On April 30, hundreds of armed protestors stormed the Michigan state capitol building in the United States. The protesters were aggressive, loud, boisterous and angry. Some may even label them “thuggish.” What were they protesting? The relatively weak and ineffective lockdown measures that were put in place in response to the COVID-19 virus.
The largely white, middle-class crowd took issue with the loss of their small businesses, the loss of civil “liberties” and what they perceive to be a growing police state. The police response to angry armed citizens taking a government building was to do nothing. They fired zero rounds, launched no tear gas canisters and not a single person was assaulted.
This past week, more protests have been taking place across the United States. This time, the protests are centered around the death of George Floyd. Floyd was a 46-year-old Black man murdered by police in Minneapolis, Minnesota, on May 25. These uprisings were not nearly as heavily armed as the ones in April, but they were twice as angry. As people took to the streets, police fired tear gas, used drones and called in riot units to put down the protests.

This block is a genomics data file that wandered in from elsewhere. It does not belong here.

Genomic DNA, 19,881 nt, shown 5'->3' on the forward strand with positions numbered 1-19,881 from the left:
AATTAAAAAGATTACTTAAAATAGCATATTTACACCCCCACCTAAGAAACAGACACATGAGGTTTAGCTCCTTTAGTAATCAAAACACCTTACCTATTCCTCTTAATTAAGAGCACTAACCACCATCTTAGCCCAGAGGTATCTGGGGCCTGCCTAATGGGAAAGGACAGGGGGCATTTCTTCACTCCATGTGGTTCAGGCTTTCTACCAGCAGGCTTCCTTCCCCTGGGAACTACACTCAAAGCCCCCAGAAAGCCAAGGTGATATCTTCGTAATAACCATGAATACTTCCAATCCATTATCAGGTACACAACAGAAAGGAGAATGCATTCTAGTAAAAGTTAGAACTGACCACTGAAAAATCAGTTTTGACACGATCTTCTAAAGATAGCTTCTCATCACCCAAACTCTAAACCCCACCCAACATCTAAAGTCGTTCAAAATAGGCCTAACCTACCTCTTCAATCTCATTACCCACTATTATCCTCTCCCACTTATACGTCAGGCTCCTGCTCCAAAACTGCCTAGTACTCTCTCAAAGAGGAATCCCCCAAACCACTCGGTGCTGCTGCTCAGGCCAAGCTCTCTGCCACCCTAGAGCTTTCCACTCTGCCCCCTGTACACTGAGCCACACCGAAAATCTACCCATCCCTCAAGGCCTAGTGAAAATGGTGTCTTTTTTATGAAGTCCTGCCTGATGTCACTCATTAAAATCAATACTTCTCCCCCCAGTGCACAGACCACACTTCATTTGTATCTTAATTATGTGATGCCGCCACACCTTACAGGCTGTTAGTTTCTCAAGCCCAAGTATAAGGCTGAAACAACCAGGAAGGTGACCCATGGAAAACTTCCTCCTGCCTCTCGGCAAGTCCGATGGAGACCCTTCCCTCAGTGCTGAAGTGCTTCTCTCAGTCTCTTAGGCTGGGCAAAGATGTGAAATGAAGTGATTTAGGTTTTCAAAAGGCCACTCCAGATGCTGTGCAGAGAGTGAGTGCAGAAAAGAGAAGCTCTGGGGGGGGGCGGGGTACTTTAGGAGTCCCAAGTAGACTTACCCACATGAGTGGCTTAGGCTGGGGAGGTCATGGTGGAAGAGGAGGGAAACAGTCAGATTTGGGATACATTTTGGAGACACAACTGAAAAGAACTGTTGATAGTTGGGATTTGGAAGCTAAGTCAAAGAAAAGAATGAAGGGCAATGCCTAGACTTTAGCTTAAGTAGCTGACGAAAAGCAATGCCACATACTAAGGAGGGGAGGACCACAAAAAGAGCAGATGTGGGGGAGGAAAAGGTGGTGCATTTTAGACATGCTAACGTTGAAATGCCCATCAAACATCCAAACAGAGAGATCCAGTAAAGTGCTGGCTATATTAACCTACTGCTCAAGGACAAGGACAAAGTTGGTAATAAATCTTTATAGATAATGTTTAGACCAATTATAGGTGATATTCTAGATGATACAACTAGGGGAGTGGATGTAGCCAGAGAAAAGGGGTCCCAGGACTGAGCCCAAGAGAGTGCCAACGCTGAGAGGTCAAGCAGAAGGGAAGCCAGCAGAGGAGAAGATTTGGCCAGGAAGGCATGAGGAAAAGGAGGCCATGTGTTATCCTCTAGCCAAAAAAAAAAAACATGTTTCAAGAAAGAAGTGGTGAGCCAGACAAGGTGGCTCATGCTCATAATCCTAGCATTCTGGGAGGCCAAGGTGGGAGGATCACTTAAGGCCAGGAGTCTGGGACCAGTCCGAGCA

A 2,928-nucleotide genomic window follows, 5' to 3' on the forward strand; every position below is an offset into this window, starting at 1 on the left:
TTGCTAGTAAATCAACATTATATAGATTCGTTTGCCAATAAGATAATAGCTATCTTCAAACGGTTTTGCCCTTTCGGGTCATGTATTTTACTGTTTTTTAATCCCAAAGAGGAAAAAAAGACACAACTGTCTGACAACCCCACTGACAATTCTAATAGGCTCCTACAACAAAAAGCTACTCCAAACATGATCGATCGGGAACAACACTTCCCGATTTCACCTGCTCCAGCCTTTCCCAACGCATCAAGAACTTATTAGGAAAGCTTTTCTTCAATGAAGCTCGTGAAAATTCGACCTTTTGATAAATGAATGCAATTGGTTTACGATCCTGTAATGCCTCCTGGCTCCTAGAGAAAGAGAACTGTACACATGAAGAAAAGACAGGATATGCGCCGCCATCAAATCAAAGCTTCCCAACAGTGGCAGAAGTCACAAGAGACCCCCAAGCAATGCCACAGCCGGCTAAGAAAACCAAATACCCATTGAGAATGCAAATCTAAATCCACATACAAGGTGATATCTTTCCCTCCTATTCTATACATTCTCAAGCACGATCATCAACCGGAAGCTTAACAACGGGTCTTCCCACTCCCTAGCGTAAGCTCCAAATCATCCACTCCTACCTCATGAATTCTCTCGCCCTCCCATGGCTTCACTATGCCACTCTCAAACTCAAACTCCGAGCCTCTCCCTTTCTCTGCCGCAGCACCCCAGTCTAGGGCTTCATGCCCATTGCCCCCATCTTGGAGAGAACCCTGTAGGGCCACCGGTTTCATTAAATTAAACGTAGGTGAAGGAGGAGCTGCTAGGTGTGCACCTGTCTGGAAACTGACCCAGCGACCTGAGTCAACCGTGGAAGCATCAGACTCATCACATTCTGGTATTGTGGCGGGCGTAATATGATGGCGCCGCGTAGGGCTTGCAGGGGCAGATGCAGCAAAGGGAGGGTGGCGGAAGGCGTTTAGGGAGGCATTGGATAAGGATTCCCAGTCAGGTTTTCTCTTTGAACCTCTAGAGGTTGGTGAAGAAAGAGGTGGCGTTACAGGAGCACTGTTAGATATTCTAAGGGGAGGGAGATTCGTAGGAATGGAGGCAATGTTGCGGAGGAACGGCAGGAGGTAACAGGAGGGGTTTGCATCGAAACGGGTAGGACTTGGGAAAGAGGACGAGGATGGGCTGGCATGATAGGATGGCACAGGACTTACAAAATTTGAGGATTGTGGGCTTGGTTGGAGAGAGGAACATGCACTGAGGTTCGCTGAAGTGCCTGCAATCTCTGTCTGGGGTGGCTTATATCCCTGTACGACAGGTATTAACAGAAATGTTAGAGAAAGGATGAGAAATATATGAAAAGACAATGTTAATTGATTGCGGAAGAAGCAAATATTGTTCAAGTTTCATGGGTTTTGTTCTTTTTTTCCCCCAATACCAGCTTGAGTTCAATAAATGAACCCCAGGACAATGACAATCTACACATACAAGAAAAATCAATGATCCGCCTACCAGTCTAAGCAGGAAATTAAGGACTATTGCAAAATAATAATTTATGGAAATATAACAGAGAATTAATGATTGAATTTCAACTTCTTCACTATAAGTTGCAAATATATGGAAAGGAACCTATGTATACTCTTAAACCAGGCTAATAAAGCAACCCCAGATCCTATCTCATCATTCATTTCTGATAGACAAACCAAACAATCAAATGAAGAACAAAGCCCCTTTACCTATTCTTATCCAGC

Repression, longstanding violence against marginalized and colonized people and recent killings of Black women and men are the reasons violence occurred in Minneapolis. Police officers initiated violence when they thought they could ride around the city and murder whomever they want. Riots, looting and burning are nothing more than defensive tactics in a war waged on working class communities by U.S. police. The “offense” in this war stems from the day-to-day brutality through murder, beatings, wrongful arrests, intimidation and criminality that police afflict onto our communities.
*The views of the above article are those of the author and do not necessarily reflect the views of Africa Speaks 4 Africa or its editorial team.